There is serious business to be done in the House of Keys today, with three significant pieces of legislation down for debate.
The headlines will most likely be grabbed by the Domestic Abuse Bill, which, as the title suggests, will give a legal definition of domestic abuse - and bring with it a punishment of up to 14 years in prison. It would also give the police powers to issue emergency protection orders.
Many will see such legislation is long overdue, but it makes it no less welcome. The bill is due for a second reading, when the principles will be debated.
There are two more bills at the same stage of scrutiny.
The Limitation (Childhood Abuse) Bill will remove the time limit on personal injury claims that could be made by victims of child abuse. Again, this is likely to receive strong support.
Meanwhile the Children and Young Persons (Amendment) Bill will update the law to provide for procedures on how deaths of children are reviewed to ensure any health or welfare issues are recognised.
There is one new piece of legislation due for a formal introduction via a first reading, the Income Tax Bill. Although it had yet to be published as the Examiner went to press, this is listed as a ’rolling annual item’, to keep laws up to date. It might be seen as a pleasant change to see a House of Keys agenda where the legislative programme is dominant, as opposed to grandstanding in question time.
MHKs, certainly, appear to be happy to play ball, as this week’s queries may not be regarded as the most exciting, although at least one is of some interest.
Lawrie Hooper (Liberal Vannin, Ramsey) wants to know what plans are in place for pensions to be collected by card or cash should the services be withdrawn from ’Isle of Man post office locations’.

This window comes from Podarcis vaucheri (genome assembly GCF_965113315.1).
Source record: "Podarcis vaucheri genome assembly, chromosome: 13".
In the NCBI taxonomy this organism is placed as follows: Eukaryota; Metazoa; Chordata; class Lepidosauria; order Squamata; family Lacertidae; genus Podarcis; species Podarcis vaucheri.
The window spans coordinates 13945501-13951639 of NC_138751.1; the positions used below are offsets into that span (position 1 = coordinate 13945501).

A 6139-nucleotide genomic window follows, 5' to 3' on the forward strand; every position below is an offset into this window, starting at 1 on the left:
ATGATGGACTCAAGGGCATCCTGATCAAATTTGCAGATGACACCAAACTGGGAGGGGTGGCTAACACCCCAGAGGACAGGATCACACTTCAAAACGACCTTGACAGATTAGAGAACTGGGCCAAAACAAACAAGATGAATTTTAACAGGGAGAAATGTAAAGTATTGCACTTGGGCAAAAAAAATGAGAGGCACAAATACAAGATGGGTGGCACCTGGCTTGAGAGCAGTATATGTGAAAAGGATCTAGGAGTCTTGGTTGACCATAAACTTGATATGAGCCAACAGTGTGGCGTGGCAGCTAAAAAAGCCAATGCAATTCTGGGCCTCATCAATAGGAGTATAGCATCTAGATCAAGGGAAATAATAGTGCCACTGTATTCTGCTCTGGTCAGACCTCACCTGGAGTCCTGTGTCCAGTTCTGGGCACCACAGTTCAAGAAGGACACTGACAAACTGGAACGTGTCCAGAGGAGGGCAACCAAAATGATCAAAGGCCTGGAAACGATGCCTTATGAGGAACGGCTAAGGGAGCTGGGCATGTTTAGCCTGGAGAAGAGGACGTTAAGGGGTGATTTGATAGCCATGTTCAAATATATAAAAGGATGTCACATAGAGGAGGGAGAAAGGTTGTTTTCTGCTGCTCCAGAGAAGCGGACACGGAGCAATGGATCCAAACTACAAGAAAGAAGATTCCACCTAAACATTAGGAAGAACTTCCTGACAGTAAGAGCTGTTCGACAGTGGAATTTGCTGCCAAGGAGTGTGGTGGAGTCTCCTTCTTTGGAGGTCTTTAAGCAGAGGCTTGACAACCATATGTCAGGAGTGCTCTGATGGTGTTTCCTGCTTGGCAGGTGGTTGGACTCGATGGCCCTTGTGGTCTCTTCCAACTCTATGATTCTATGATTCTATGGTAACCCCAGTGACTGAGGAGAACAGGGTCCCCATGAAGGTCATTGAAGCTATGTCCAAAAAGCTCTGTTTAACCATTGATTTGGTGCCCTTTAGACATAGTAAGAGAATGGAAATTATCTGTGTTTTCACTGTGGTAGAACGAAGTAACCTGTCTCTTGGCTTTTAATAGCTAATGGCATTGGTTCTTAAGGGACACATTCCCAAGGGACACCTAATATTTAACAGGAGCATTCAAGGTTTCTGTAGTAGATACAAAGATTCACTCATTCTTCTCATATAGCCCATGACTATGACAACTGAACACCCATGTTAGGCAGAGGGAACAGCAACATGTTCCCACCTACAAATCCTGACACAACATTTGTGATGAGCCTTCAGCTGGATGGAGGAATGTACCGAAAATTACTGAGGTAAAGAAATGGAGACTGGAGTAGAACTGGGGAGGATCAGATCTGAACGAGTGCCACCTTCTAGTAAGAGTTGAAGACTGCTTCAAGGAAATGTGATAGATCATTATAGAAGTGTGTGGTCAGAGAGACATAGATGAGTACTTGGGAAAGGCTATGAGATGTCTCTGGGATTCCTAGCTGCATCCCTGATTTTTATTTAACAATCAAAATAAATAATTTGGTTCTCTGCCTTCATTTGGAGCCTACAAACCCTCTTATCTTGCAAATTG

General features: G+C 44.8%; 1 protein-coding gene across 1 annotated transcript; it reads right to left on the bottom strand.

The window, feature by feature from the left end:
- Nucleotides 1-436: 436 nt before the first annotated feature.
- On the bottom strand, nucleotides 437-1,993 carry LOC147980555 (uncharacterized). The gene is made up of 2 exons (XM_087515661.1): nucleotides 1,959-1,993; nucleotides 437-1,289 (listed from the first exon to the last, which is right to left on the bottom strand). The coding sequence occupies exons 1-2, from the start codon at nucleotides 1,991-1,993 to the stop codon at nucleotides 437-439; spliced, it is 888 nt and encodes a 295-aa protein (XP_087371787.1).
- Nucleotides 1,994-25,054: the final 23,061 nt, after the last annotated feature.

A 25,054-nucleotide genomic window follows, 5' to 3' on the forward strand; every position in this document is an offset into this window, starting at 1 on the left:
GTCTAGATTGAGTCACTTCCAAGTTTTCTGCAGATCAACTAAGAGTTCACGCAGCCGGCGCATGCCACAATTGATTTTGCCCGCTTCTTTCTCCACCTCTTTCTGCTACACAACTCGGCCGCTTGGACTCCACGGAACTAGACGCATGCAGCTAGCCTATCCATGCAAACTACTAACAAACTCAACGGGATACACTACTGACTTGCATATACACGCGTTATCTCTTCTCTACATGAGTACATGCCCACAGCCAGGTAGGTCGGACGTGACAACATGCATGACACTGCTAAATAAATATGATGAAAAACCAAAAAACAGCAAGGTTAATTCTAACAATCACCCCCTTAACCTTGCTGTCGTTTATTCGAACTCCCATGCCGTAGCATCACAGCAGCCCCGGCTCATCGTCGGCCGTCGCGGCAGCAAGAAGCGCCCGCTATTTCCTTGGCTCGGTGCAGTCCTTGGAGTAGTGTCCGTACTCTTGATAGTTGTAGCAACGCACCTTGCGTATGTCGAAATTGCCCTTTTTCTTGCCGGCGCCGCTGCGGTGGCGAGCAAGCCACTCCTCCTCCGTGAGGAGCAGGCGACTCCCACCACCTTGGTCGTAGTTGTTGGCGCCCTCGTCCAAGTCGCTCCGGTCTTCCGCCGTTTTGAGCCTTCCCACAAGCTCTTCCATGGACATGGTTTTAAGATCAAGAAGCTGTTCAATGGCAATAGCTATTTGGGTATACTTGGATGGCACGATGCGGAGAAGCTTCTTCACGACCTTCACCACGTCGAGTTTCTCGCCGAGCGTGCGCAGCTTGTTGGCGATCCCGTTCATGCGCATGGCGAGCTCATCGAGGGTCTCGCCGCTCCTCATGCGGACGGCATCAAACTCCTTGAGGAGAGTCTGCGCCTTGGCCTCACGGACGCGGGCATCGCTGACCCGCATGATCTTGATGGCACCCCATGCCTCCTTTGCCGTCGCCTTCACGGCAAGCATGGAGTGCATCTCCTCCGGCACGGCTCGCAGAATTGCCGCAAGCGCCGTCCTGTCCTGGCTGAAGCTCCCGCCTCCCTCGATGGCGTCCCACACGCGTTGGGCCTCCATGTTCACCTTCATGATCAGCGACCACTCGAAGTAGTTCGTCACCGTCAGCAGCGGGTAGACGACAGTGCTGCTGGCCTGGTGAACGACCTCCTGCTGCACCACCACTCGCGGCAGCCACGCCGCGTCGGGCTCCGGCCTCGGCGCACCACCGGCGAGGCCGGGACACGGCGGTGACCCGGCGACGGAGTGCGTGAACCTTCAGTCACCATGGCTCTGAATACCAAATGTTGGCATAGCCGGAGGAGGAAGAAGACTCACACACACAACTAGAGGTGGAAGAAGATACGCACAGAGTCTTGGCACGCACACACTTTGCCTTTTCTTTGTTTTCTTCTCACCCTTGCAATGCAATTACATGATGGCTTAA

The mere fact that reference is now being made to ’Isle of Man post office locations’, rather than just saying ’post offices’, is a rather sad indictment of the likely future of what were once permanent pillars of the community structure.
Other subjects for question time are how rehabilitation of offenders is measured, updates on housing pilot schemes and rail travel and where the government promotes the success of Manx athletes. Written questions cover freedom of information, growth in the construction sector, pensions, benefits and data protection.
A small note, with reference to the earlier recognition of important legislation being progressed, that might prevent us getting too starry eyed.
In the Keys last week, the Property Services Charges (Amendment) Bill was due to undergo detailed scrutiny, but the clauses stage did not go ahead. It has not resurfaced today.
We have no reason to doubt it will appear again, but, who will this delay please more, the tenants or the landlords?
Meanwhile, the Lord Lucan Bill, previously known as the Communications Bill and still awaiting Keys’ consideration of Legislative Council amendments, remains missing in action.
And speaking of the Legislative Council, at least one member will be busy today.
Tanya August-Hanson has four questions tabled. Assuming Attorney General John Quinn is still speaking to her following her attempt to remove certain aspects of his parliamentary rights last week, she will ask him for a progress report on the Mental Capacity Bill.
Other upper chamber colleagues will be asked to provide information on the situation with regard to the Adoption Bill, what legislation is in the pipeline to help accommodate vulnerable young people and whether there are plans to bring forward animal welfare legislation.
The Regulation of Care (Amendment) Bill is down for a second reading and scrutiny of its clauses.